Excerpt from “peach” (available 4/24/17):

1. My Moment Of Joy
Before The Sun Also Rose
I Was In Bloom, Nirvana
Working In San Francisco
Coffee Roasting Co In
Atlanta: Center Of The South
Words Came To My Mouth
After The Alarm Clock
It Was FRI, So Rock
Show Was On Said Radio
Waiting For The Floyd
Then It Came And My Fav
Wish You Were Here Heard
Loud, Lights Back Off And
Walked Toward The Couch
With A Water, The Elixir Of Life
Washed Away All Strife
Faced It, My True/New Joy
And In These Reflections
On Life & On The Picture Wall
Trains, In Both Directions

2. What I Love About This
Presunrise Employment
Is Watching The Trains
Buzz By, While I
Cantank A Vinegar Piss
Or Preach About A Thing
Or Two I Do Like, Like
Dixie’s Sunny Shore Or
A Nice Medium Roast
Big Wines And Little
Beers And My Dears
I Love My Family
Nuclear, In Particular
I Know Myself, The Shelf
Where I Keep My Crazy
The Closet Is For Skeletons
We All Have Tons Of ‘Em
But My Baggage Is Aging
While I’m In A Youth
Movement, Getting Older

3. Dark ‘N’ Deep
Your Cool Friends Dead Cold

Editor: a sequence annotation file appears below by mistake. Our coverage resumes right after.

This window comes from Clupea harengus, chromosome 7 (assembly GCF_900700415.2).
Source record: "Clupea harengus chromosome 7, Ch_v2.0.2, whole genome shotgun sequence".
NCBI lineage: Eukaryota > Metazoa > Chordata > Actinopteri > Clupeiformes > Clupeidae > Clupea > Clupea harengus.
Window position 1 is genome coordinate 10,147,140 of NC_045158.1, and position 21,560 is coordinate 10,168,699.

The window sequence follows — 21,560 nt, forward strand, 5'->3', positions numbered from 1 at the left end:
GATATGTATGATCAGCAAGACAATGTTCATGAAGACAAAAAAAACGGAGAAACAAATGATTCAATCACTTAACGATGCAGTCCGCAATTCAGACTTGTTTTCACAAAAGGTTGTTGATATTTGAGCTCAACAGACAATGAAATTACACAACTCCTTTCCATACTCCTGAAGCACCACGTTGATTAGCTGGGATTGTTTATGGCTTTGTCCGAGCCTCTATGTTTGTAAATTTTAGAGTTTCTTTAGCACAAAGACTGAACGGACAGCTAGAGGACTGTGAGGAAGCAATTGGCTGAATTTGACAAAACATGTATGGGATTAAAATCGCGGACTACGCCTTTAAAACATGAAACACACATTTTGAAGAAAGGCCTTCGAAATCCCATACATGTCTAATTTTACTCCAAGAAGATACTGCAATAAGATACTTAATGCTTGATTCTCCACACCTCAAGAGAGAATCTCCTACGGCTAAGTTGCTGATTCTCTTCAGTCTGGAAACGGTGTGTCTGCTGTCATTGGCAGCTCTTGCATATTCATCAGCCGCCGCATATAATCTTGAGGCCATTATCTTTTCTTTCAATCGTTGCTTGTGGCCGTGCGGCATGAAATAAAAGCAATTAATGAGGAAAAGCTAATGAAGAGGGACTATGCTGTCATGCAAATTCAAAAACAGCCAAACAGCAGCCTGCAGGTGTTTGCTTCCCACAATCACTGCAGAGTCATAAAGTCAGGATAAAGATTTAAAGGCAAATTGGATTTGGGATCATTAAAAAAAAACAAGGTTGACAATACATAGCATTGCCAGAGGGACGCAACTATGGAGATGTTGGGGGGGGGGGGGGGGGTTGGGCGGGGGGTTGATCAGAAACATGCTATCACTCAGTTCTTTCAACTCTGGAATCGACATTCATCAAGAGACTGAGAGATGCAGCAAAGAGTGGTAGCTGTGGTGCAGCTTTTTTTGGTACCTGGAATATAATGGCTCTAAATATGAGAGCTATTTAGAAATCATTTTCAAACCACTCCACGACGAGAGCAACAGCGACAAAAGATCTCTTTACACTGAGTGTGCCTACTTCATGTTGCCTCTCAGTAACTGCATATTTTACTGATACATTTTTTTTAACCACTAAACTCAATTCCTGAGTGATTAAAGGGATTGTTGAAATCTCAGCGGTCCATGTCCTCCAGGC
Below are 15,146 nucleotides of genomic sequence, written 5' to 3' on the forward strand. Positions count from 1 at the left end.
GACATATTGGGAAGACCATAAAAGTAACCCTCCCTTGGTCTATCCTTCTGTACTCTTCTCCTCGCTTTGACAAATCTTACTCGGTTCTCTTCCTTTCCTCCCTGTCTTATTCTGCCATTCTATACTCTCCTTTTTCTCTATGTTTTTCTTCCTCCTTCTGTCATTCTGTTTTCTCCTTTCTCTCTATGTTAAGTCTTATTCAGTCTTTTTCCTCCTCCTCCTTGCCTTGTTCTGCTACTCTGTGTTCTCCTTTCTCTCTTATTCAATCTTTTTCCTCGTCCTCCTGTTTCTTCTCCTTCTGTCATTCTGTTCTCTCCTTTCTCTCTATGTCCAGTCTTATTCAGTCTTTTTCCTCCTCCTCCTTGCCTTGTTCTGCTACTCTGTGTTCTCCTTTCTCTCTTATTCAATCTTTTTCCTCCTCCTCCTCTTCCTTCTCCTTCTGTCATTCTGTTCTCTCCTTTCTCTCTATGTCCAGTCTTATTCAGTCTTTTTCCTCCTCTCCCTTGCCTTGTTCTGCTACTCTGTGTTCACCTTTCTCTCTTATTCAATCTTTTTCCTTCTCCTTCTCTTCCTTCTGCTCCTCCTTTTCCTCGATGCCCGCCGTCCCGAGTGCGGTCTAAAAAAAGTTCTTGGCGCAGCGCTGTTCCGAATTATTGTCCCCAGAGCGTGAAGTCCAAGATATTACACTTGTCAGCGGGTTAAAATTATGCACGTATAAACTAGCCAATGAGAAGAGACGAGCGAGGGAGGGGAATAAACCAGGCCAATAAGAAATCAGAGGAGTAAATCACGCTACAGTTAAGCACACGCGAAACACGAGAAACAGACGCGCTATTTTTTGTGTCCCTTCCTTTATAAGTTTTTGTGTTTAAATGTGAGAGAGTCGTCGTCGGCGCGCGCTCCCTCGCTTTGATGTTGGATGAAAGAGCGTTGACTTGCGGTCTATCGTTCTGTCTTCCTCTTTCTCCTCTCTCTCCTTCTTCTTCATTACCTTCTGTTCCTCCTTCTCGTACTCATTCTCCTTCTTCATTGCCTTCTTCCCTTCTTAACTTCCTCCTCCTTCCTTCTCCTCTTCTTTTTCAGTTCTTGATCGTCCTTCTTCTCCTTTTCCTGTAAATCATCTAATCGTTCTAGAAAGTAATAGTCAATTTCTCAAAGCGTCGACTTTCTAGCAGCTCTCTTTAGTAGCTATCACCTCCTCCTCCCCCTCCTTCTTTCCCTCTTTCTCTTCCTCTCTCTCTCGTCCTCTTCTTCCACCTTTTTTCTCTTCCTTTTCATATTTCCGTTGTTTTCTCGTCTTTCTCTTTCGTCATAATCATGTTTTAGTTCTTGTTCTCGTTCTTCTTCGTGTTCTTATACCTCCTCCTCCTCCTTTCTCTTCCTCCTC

And A ~ Byproduct, I’d Say
Of Getting Old
Is Putting Away
Unbecoming On Hold
Lest You Sleep (Weep)
With Fishes, Wishes
In The Dark ‘N’ Deep
REM Phase, U2 Phase
Bananarama Shama Lama
Phi Slamma Jamma
Honor Your Ancestors
Those Euro Capitalists
American Materialists
Philanderers. Financiers.
Aviation Pioneers, Shop
Keepers And Chiropractors
They Course
Through Me, Throwin’
Me A Bone And Washin’
Against Me In My Home

“SILVER STONE PRESS Presents” is a double reversible poetry featuring “peach” by Han Vance and “uNEVENLY yOLKED” by Tom Cheshire. Ships May 15.

American Culture Reporter

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Copyright 2016 HV

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Hanfest

(Photo by: Han Vance)

The day I moved from Marietta proper to the more distant suburbs, a punk rocker juvenile delinquent named Chris Damico was building a small wooden skateboard ramp in the street that led to my new culdesac. Though I had never ridden a skate ramp before, I’d picked up street skating about a year earlier as the sport hit a second wave of major national popularity in the mid 1980s.